June 2, 2016
We understand. Sometimes, at the end of long day, all you want to do is crawl into bed and fall asleep. But what about your teeth? Everyone knows that you’re supposed to brush your teeth before bed and in the morning – how bad is it, really, if you forget the evening ritual every once in a while?
It actually doesn’t really matter when you brush your teeth, as long as you’re brushing twice in a 24-hour period.
Between brushings, a film of plaque is continually building, feeding off the bacteria that live in your mouth. This film takes about 24 hours to mature and can be identified as that fuzzy feeling in your mouth the morning after you forget to brush.
The bacterium produces acid throughout the day, (even more while eating). Getting rid of the film at least twice per day significantly reduces the risk of the acid byproducts eating into your enamel and causing cavities. The longer the film remains on your teeth and the more food the bacteria has to feed on, the more time you’ll spend with your dentist later on.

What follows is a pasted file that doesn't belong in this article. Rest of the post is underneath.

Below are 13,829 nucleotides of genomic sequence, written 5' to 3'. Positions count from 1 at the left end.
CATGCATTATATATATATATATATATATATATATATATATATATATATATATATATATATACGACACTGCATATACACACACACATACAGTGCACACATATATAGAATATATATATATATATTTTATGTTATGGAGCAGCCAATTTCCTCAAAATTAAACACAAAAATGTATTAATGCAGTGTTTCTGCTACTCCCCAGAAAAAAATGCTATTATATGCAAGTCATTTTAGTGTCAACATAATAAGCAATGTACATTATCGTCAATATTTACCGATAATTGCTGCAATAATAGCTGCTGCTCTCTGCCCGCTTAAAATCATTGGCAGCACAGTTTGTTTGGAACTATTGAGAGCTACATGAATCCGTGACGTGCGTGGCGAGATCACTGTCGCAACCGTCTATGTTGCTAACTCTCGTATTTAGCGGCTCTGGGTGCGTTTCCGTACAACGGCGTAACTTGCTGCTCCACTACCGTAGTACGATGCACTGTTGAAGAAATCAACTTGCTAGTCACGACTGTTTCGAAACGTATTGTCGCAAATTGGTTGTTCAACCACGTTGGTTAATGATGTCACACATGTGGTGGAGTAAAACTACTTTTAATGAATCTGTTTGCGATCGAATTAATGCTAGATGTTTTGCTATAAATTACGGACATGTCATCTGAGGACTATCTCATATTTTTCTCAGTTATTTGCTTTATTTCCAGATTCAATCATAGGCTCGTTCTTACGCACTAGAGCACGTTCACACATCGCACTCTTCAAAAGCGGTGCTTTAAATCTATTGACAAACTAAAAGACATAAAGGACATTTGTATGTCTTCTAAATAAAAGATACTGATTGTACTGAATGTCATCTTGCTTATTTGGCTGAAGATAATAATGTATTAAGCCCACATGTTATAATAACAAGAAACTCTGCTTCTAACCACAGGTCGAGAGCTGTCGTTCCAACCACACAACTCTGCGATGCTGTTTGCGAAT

Dentists recommend brushing your teeth when you wake up and before you go to sleep for the sake of forming a habit. If we incorporate this activity into our daily lives, we are more likely to have clean, healthy teeth. Not to mention — morning breath can be a beast. Brushing before bed is just as much for your partner as it is for your oral health.
Actually, brushing your teeth in the period between dinner and bedtime is ideal. This is because it gives the fluoride in your toothpaste extra time to strengthen your teeth and form a barrier against acid before you go to sleep.
BUT don’t head to the bathroom right after you’ve finished dinner. After eating, the acid from the food you consumed has weakened your enamel and brushing right afterward may remove some of the enamel from the surface of your teeth. Instead, wait about an hour after dinner to brush.